Double-toothed barbet

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Double-toothed barbet
Scientific classification edit
Kingdom: Animalia
Phylum: Chordata
Class: Aves
Order: Piciformes
Family: Lybiidae
Genus: Lybius
L. bidentatus
Binomial name
Lybius bidentatus
(Shaw, 1798)
  • Melanobucco aequatorialis

The double-toothed barbet (Lybius bidentatus) is a species of bird in the Lybiidae family. It is found in Angola, Benin, Burundi, Cameroon, Central African Republic, Republic of the Congo, Democratic Republic of the Congo, Ivory Coast, Equatorial Guinea, Ethiopia, Gabon, Ghana, Guinea, Guinea-Bissau, Kenya, Liberia, Mali, Nigeria, Rwanda, Sierra Leone, South Sudan, Tanzania, Togo, and Uganda. Within Lybius bidentatus, there are two subspecies: Lybius bidentatus bidentatus and Lybius bidentatus aequatorialis.[2]

Photographed at Entebbe, Uganda
Illustration by Keulemans, 1891

Description and habitat[edit]

Lybius bidentatus is a barbet with black and red coloring. Its bill is large and off-white, and the skin around its eyes is yellow. The double-toothed barbet is black on the top side of its body with a patch of white feathers on its back. Its breast is red, with a white patch on its side. Females and males have similar markings, except that females have lines of black feathers on the white side patch. Juveniles of the species are duller; their feathers are dark grey.[3]

Its song is somewhat like a cat's purr.[3] Sometimes pairs of double-toothed barbets will sing together.[4]

Double-toothed barbets generally live in the understory of dense woodland. They occupy the edges of the woods, riparian forest, and secondary forest. Some may go into gardens and forage for fruit.

The double-toothed barbet is most likely to be confused with the black-breasted barbet or the bearded barbet. In flight, it's ungraceful.[4]

Behavior and diet[edit]

Lybius bidentatus eats fruits and insects. They search in the foliage for food, usually staying below ten meters. Of insects, they eat beetles, termites, ants, and Hemiptera, which they find in the tree bark or in clusters of leaves. Often a double-toothed barbet will capture winged ants or termites while in flight. They also eat fruits: figs, papayas, avocados, and the fruits of the umbrella tree Musanga and of Solanum. Double-toothed barbets will eat the seeds of some fruits.[4]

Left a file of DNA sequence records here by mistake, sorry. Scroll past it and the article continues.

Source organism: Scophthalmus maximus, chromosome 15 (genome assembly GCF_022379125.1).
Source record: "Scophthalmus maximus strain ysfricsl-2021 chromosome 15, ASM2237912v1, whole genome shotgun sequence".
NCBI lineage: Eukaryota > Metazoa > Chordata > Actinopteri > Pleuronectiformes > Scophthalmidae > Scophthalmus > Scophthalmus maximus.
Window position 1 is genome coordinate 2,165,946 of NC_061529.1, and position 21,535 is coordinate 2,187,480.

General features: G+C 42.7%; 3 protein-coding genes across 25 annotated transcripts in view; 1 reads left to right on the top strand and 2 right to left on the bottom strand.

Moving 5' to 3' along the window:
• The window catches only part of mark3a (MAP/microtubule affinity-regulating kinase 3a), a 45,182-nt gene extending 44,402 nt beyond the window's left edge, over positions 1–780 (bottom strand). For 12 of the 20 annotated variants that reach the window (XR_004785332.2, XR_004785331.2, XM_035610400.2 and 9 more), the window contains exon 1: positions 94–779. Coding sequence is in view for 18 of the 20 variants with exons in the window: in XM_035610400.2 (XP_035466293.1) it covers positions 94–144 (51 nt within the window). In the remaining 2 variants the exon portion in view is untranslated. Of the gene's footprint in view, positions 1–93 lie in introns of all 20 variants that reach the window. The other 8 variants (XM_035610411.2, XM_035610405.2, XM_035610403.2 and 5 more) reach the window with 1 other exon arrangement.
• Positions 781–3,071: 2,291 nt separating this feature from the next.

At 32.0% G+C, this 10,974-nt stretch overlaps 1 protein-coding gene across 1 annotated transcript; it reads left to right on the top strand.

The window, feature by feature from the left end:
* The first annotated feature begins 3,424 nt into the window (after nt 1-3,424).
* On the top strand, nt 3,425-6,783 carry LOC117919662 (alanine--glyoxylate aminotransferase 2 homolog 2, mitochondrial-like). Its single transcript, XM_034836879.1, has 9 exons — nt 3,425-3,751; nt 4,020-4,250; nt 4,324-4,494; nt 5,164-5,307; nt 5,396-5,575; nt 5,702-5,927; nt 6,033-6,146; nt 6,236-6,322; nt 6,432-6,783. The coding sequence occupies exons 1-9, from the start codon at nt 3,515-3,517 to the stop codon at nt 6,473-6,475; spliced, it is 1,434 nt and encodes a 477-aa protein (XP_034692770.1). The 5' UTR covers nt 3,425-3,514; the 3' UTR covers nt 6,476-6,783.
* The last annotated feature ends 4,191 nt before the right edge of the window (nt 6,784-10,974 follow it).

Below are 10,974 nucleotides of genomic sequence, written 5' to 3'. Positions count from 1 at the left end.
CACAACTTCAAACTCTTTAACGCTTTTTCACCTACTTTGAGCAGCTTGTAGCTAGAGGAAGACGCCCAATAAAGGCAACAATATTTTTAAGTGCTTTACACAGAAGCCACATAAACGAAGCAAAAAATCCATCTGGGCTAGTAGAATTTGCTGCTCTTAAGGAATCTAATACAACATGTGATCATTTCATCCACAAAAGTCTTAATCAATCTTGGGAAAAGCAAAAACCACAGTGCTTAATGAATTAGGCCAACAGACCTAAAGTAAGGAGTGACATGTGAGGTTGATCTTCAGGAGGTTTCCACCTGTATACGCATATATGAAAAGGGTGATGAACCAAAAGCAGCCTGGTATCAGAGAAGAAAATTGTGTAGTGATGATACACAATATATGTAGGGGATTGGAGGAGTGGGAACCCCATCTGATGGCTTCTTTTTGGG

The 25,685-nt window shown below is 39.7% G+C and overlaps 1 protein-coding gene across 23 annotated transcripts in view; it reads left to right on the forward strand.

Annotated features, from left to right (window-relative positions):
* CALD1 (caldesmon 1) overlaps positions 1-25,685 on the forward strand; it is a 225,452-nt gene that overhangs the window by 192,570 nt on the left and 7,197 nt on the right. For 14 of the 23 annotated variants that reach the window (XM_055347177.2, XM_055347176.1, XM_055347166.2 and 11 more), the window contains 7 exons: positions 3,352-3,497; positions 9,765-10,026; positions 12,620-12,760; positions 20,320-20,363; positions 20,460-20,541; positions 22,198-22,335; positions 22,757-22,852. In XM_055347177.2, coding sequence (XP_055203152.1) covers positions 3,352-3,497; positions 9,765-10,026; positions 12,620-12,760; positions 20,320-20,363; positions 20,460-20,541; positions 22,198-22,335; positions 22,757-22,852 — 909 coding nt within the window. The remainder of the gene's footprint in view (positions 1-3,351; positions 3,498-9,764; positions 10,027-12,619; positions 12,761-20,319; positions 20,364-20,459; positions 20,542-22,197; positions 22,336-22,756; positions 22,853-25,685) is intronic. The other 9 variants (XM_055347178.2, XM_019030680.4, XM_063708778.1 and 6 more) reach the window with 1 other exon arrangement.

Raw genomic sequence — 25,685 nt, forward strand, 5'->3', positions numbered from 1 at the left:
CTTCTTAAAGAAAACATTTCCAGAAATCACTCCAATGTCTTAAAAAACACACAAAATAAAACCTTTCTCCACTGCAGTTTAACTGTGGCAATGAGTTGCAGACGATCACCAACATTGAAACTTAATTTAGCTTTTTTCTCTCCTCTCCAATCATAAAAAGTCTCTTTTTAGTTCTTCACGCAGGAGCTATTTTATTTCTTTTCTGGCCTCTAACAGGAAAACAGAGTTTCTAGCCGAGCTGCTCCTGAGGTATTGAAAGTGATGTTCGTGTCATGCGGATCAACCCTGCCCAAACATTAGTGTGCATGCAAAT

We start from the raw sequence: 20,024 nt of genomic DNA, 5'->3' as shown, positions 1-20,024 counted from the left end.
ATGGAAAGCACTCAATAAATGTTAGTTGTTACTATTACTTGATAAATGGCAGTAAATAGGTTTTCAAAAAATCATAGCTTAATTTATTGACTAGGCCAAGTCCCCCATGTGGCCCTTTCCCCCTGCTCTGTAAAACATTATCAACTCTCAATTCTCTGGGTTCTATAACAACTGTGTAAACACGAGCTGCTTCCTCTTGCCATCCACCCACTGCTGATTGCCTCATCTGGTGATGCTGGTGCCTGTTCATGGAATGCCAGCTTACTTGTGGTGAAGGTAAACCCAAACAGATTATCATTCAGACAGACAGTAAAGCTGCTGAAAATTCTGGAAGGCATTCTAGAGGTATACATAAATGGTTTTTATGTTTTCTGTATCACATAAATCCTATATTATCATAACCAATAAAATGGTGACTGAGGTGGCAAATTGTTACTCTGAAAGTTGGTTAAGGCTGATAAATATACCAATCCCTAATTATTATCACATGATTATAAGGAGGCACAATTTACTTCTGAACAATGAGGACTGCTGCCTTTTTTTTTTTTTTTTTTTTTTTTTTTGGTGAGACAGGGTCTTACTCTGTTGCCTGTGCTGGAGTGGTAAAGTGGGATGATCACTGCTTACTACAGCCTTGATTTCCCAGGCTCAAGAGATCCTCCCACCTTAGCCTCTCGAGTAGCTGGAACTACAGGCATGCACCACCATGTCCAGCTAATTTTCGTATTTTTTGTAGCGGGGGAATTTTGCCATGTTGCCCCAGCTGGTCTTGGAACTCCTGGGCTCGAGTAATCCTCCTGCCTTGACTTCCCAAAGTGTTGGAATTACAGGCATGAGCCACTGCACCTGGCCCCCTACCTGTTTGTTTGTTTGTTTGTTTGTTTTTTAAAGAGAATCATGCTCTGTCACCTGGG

These barbets can be found in pairs or small family groups with helpers; lone double-toothed barbets are rare. Their territories are large.[3][4]

Double-toothed barbets roost communally, as all the barbets in a group roost in the same hole. Nests are made by excavating a tree, often rotting, at above two meters. Both barbets in a pair will dig out the nesting hole, and both will defend it. The entrance the nest is circular, five or more centimeters across. Some nests have an entrance tunnel. At maximum, a nest is 46 centimeters deep.[4]


When a male double-toothed barbet displays for a female, he swings his tail and body around. He also shows the patches of white feathers on his flank. The courting birds will preen each other and go back and forth. The male will sometimes tap a nest entrance to attract the female toward it.[4]

Breeding happens year-round. The female lays between two and four eggs, which are white. Incubation of the eggs lasts for about 13 days. At first, adult birds feed the hatchlings insects, then later mostly fruit. The hatchlings' parents and the helpers remove feces from the nest. After 37 to 39 days, the hatchlings fledge.[4]


  1. ^ BirdLife International (2012). "Lybius bidentatus". IUCN Red List of Threatened Species. Version 2013.2. International Union for Conservation of Nature. Retrieved 26 November 2013.
  2. ^ "Lybius bidentatus double-toothed barbet". Animal Diversity Web. University of Michigan. Retrieved 19 June 2018.
  3. ^ a b c Borrow, Nick; Remey, Don (2013). Field Guide to the Birds of Ghana. London: Bloomsbury Publishing. p. 184. ISBN 9781408189023. Retrieved 19 June 2018.
  4. ^ a b c d e f g Horne, Jennifer; Short, Lester (2001). Toucans, Barbets, and Honeyguides: Ramphastidae, Capitonidae and Indicatoridae (illustrated ed.). New York: Oxford University Press. pp. 215–218. ISBN 9780198546665. Retrieved 19 June 2018.